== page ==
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Jo C.
Jo C., Barrister
Category: Law
Satisfied Customers: 71050
Experience:  Over 5 years in practice
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I am trapped into a Timeshare contract freehold in perpetuity

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I am trapped into a Timeshare contract freehold in perpetuity of which I should have received the deed on full payment, this is stated on the contract but never happened.
I have owned the the Timeshare since 1995 but only used twice due to the swap system being almost impossible to travel to a destination of choice,this being totally contrary to the sales pitch.
At the moment I am in arrears with the maintenance payments and have tried offering the company a payment to surrender my ownership which they have refused.
The company is Spanish and the resort is in lanzerote.
Could there be some way to be rid of this millstone or am I stuck with this for all time.

Thank you for your question. My name is XXXXX XXXXX I will try to help with this.

You probably already know that timeshare is now a bad deal. The maintenance fees can spiral out of control at an alarming rate and they are hard to escape.

While many organisations offer a painless escape the truth is that there are really only three options and none of them are anything like painless unfortunately.

The first is to sell to another consumer. That can happen sometimes and if it does then thats wonderful. However, demand for timeshare is at an all time low. Its quite unlikely you will find another consumer as this is really just a debt. Its difficult even to give these weeks away. You might try something like an Ebay listing. Or you could try an honest resale broker. Do remember that from the 23 February 2011 though it is a criminal offence for a resale broker to take any money, for any purpose, from a seller until the sale has been completed.

The second is to hand the ownership back to the resort of the club. A small number of resorts will not offer their owners the right to terminate ownership at no cost or a small one. Commonly this is called an exit programme.

The third – and this seems the most popular – is simply to walk away and refuse to pay the annual fees. This is actually a surprisingly effective method although it is not painless. Generally the timeshare company will threaten to take defaulters to court. For the most part they do not. Sometimes when they do some owners have defended claims on the basis that there was a misrepresentation at the point of sale. Also it can be argued that the original contract is null and void as its outside of the jurisdiction. There is, however, a risk you would have to go to court over this.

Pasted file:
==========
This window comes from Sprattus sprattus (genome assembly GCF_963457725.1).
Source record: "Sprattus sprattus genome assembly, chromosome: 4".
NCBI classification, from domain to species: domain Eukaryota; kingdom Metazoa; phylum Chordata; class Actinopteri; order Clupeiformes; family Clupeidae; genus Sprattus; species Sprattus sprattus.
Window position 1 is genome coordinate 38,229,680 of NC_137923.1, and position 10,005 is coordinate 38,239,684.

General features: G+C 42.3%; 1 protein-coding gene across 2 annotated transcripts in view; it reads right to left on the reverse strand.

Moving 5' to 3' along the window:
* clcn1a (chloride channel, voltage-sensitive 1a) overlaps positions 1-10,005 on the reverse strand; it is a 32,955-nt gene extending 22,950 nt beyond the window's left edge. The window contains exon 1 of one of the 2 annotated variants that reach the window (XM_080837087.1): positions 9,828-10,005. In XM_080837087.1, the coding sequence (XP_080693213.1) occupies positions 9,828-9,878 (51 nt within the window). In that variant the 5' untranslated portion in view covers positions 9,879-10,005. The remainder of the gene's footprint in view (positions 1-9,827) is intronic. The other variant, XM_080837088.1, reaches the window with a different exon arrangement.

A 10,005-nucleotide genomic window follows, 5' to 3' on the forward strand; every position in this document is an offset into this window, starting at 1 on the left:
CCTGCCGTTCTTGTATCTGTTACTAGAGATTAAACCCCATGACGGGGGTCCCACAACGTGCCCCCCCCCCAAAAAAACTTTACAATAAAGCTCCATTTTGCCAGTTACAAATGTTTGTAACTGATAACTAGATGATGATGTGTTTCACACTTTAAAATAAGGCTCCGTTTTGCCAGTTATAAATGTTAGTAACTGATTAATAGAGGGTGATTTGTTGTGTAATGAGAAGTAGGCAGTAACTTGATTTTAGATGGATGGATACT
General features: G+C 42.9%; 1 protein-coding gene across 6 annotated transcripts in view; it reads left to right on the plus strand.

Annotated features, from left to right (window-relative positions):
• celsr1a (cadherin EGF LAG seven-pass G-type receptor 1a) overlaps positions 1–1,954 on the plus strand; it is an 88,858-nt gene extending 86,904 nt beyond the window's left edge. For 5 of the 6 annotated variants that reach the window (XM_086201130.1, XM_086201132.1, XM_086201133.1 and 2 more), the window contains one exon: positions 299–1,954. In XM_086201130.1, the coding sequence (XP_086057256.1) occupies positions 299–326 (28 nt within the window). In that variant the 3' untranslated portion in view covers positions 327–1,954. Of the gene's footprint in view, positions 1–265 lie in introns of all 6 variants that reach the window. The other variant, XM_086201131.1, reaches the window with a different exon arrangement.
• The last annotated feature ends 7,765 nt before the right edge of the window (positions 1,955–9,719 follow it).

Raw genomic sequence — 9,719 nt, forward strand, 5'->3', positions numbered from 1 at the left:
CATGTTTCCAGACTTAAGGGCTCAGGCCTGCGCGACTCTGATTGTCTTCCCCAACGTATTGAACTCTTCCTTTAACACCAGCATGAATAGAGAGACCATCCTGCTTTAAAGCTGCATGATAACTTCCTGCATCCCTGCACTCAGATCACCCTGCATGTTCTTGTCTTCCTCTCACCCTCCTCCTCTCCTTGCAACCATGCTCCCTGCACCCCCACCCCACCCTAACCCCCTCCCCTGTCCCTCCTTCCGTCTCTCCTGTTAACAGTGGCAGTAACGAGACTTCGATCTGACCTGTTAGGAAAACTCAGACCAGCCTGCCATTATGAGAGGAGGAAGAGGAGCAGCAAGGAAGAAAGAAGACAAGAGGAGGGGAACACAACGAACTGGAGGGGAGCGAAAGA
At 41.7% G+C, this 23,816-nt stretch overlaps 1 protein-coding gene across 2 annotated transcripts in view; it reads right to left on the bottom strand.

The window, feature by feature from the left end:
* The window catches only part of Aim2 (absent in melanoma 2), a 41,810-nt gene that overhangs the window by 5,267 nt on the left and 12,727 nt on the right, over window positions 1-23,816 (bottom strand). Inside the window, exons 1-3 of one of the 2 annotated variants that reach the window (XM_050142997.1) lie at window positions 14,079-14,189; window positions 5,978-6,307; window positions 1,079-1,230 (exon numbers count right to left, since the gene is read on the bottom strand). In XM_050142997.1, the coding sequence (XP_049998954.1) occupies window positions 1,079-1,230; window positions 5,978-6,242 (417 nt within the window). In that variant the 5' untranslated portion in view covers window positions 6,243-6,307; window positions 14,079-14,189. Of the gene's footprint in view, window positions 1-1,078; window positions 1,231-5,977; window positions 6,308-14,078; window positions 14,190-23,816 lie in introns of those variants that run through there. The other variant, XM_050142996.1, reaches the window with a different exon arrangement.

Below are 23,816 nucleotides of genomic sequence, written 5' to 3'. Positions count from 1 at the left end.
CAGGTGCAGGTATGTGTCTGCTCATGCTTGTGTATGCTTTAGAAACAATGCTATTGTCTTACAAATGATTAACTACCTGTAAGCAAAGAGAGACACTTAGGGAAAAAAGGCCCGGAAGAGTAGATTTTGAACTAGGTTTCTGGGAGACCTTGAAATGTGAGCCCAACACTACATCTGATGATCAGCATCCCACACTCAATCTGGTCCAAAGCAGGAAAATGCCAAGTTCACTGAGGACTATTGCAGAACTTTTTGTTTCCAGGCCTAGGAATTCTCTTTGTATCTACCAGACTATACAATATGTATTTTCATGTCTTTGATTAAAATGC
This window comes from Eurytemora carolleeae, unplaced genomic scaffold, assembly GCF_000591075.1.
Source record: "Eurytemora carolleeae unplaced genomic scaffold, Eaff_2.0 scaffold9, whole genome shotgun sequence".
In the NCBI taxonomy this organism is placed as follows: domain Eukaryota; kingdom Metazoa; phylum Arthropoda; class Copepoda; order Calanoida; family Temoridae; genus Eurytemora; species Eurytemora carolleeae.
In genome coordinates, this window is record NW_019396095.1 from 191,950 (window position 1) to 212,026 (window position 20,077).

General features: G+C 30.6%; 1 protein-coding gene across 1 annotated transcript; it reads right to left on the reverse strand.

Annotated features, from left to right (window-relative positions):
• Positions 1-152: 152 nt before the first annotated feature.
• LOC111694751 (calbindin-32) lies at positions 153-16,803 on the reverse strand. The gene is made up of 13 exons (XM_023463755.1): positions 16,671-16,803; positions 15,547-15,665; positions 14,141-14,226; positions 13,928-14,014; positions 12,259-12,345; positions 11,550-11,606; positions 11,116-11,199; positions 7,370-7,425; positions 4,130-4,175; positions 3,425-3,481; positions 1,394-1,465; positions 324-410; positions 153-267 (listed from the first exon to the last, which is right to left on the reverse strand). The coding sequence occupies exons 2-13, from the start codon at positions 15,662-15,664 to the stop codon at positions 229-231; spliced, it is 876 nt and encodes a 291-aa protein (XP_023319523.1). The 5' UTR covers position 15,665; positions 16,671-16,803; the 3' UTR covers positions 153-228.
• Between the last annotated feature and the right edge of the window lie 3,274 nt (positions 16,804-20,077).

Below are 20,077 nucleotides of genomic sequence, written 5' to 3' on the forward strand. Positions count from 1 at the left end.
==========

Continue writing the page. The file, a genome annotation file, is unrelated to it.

Sorry this is probably not the answer you wanted but it is the position that you face and I have a duty to advise you truthfully.

Hope this helps. Please let me know if you need more information.
Customer: replied 4 years ago.

How much would the court costs amount to, and is there a legal representative you could recommend.

It depends in which jurisdiction they sue.

But probably even in Spain they have an equivalent to the small claims court so it won't be a lot.

I wouldn't use solicitors though. That will just rack up the costs.

There have been class actions against time share companies but they don't seem to be happening much now.

The truth is that your best chance is that they just won't sue. If they do then you will have to defend the matter but I wouldn't incur any costs until that time.
Jo C. and other Law Specialists are ready to help you
Customer: replied 4 years ago.

Hello thanks for your comments, I think you may be right about walking away but the company has employed a debt recovery firm Daniels Silverman to pursue their claim. I expect this may lead to some sort of court proceedings against me, will I be allowed to contest this and on what grounds or will this just be seen as a bad debt which requires payment.

Unfortunately they seem to be in a hurry to receive the payment in full within seven days, its not a huge amount but I feel due to the refusal of my surrender offer of Eu 2,677.89 and the debt total is Eu 3,260.85 they seem unreasonable.

The fact they are using debt collectors doesn't mean they will sue. All debt collectors do is harass you for the money.

But yes you could contest it. Really as I said above, jurisdiction and misrepresentation.
Customer: replied 4 years ago.

Can I choose the court location for example in England, and would the court accept my case in writing or in person.

My expectation is I will require some legal representation, but if its simply an appearance to explain my case will I need to employ such a person.


They will sue whereever they choose but unless they issue in the UK it would be hard to enforce.

Representation is always better but you can deal with it yourself.